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Competition for Winchester 1873
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January 9, 2016 - 11:40 pm
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I got one of those in 44-40

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And I found a LOOP lever on ebay and converted it. Easier to use when I need style points at a Cowboy Action Shoot!

Also have a Colt Lightning in 38-40

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That wierd butt stock has been replaced with a proper one.

 

Need to take some current pictures.

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January 10, 2016 - 1:02 am
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James

Interesting about the 45-70 chambering , as Yours must feed OK ?

If the action will handle the longer 45-70 , I wonder why it wasnt the dominant cal for the large action model ?  The Maxwell book states that Whitney was always agressively pursuing Military contracts from any Country and sometimes providing free samples to demonstrate. They were successful in obtaining small foreign orders for 45-60

Im sure the 45-70 would have been the preferred Cal worldwide (big game hunters too  ) mainly through proven track record and general familiarity ,  and availability of cartridges.

The only thing I can think of is that bad publicity with 45-70 in the Burgess Rifle may have been influential enough to make them determined to stick with the 45-60 ??? They experimented with the 45-75. but very few produced

Roy   How does the 38-40 Colt Lightning work for cowboy action ?. I assume the Kennedy (even with loop lever ) ,   with its longer lever throw ,  is slower than a Win 73

Phil

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January 11, 2016 - 7:32 pm
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25-20 said

James

Interesting about the 45-70 chambering , as Yours must feed OK ?

If the action will handle the longer 45-70 , I wonder why it wasnt the dominant cal for the large action model ?  The Maxwell book states that Whitney was always agressively pursuing Military contracts from any Country and sometimes providing free samples to demonstrate. They were successful in obtaining small foreign orders for 45-60

Im sure the 45-70 would have been the preferred Cal worldwide (big game hunters too  ) mainly through proven track record and general familiarity ,  and availability of cartridges.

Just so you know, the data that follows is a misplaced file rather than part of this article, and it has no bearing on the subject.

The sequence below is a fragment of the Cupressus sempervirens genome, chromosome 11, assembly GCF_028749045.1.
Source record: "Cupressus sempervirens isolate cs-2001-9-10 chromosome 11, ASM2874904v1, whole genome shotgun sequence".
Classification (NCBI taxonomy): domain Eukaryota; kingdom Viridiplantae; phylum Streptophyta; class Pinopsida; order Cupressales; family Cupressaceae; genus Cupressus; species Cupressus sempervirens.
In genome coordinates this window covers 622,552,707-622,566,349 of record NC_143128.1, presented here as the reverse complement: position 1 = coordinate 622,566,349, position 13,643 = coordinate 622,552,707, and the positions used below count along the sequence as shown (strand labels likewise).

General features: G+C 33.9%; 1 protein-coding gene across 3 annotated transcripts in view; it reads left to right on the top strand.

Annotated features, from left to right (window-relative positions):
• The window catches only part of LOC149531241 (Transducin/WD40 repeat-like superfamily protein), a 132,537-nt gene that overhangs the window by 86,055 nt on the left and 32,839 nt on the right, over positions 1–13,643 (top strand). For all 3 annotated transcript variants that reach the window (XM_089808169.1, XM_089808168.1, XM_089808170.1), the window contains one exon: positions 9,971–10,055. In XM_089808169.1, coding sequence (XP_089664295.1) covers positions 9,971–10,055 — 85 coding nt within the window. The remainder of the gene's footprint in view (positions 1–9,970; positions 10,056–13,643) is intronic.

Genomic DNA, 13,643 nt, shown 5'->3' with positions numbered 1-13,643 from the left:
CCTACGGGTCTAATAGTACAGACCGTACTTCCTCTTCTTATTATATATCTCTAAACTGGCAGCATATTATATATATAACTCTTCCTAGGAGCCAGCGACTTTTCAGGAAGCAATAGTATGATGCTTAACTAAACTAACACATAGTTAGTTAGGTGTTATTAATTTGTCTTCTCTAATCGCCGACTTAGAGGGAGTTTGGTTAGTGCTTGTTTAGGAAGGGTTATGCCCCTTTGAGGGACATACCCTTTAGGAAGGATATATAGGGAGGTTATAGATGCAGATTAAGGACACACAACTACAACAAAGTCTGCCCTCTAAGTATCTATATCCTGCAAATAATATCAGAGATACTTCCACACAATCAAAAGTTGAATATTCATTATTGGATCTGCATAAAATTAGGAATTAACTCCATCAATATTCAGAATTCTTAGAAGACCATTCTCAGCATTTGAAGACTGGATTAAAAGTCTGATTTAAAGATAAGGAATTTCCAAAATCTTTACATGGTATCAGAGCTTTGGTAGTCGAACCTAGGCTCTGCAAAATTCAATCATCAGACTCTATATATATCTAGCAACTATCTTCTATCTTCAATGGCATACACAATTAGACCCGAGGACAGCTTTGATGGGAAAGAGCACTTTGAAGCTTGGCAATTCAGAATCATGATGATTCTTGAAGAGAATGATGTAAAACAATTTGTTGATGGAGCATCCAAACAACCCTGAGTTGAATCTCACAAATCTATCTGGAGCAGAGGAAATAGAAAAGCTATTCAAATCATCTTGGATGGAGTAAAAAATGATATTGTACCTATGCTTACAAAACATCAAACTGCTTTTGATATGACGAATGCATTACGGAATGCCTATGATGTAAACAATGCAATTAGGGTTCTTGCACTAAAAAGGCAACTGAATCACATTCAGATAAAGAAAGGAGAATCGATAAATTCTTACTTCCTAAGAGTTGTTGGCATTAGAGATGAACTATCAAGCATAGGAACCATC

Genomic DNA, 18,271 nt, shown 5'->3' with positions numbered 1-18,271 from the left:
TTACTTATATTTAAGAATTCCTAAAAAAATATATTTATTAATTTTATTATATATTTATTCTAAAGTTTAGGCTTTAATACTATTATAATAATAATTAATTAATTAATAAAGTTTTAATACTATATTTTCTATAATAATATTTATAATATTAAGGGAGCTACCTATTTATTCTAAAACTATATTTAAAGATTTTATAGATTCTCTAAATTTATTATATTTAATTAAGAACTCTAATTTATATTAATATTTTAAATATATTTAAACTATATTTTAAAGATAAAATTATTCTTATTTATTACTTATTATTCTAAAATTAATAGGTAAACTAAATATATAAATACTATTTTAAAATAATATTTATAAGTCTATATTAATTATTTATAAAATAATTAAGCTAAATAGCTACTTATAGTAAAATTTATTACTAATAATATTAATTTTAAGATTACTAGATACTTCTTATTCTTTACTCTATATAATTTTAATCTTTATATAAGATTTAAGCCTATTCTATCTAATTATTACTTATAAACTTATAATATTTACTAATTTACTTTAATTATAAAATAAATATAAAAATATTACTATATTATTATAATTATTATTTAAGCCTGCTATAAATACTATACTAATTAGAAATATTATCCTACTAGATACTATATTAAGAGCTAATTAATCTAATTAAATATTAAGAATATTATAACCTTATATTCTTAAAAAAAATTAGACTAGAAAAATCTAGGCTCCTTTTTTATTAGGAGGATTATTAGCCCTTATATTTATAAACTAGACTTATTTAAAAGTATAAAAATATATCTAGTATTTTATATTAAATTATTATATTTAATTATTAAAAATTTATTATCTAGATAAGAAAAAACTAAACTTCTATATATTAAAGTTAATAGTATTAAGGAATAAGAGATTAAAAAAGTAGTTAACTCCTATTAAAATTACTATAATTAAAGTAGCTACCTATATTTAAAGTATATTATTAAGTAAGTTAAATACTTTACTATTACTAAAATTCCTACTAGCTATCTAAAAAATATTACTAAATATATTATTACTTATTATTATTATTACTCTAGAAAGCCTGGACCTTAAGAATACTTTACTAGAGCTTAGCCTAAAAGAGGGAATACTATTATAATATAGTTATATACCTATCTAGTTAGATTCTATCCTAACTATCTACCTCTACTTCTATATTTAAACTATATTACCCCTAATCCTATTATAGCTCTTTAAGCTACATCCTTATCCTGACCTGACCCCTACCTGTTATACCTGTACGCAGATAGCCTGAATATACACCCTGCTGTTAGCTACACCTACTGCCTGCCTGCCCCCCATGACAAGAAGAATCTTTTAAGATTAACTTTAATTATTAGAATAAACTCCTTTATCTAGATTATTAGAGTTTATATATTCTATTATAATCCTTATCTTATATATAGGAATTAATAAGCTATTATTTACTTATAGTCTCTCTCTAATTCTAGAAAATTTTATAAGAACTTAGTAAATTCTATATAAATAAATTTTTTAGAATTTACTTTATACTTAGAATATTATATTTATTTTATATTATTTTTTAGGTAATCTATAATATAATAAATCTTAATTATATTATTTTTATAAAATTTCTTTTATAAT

The only thing I can think of is that bad publicity with 45-70 in the Burgess Rifle may have been influential enough to make them determined to stick with the 45-60 ??? They experimented with the 45-75. but very few produced

Roy   How does the 38-40 Colt Lightning work for cowboy action ?. I assume the Kennedy (even with loop lever ) ,   with its longer lever throw ,  is slower than a Win 73

Phil

 

Hi Phil,

I cycled a few rounds through it not long after I bought it, but nothing since then.

A cut to the lower part of the barrel had to be made to chamber the longer cartridge.  A cut also had to be made to chamber the 45-60 cartridge, but more metal had to be removed for the 45-70 round.  Go to the following link and you will see a 45-60 on GunBroker auction that has had metal removed from the lower middle portion of the barrel.  This gun has been altered significantly in more than one respect, but the cut in the barrel is larger than the typical cuts made on the other 45-60s I have seen.  That said, had the pictured gun barrel been cut in the typical fashion, there would be no need to make the cut as shown in the picture, leading one to believe that this cut might well have been factory done since the barrel is marked 45-60.  The cut on my 45-70 looks to be basically the same in size and shape.  See picture number 5 and 9:  http://www.gunbroker.com/Auction/ViewItem.aspx?Item=535560587

We think alike about the failed Burgess in 45-70, aside from a rifle that Maxwell’s judgement that the 3rd model was “by far the finest and smoothest Lever Action Magazine Gun on the market in 1879, and would have been for many years to come had the Third Model been first.”

James

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January 13, 2016 - 2:29 pm
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Phil, check your messages.

 

James

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January 13, 2016 - 11:38 pm
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One of the finest rifles I ever owned was a Deluxe large-frame Bullard lever action rifle. It had fancy walnut, checkered straight grip and fore-end, and case-colored receiver. Condition was close to 98%. Being a Winchester collector, I couldn’t resist, and traded it for a Winchester rifle I wanted. This was back in the mid-80’s. With it’s condition and rarity factor, the Bullard was probably worth twice what the Winchester was worth, but I didn’t know. Not many were made, so weren’t really competition for Winchester, but they were excellent guns.

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January 14, 2016 - 1:10 am
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Very cool  that would be a treasure.  I have a nice book on Bullard , I havent even got into yet. The only one I recall seeing was at an auction , also a Maynard there. They both were very rough and unshootable. If either had an Ok bore , they might be on my wall right now. But it has to have the potential to be shot

Probably the weirdest rifle I almost bought was an Evans repeater ‘new model’ (good bore and cond) thats claim to fame was its large capacity in stock magazine ( I think 34) . My Cartidge Wizzard making buddy knew what we could make brass out of , but he actually talked me out of it, as the excess clearance allowance for black powder fouling buildup would be awful for accuracy.I think heeled bullets had to be made too, and paper patching  Weird because its the only project he has shied away from.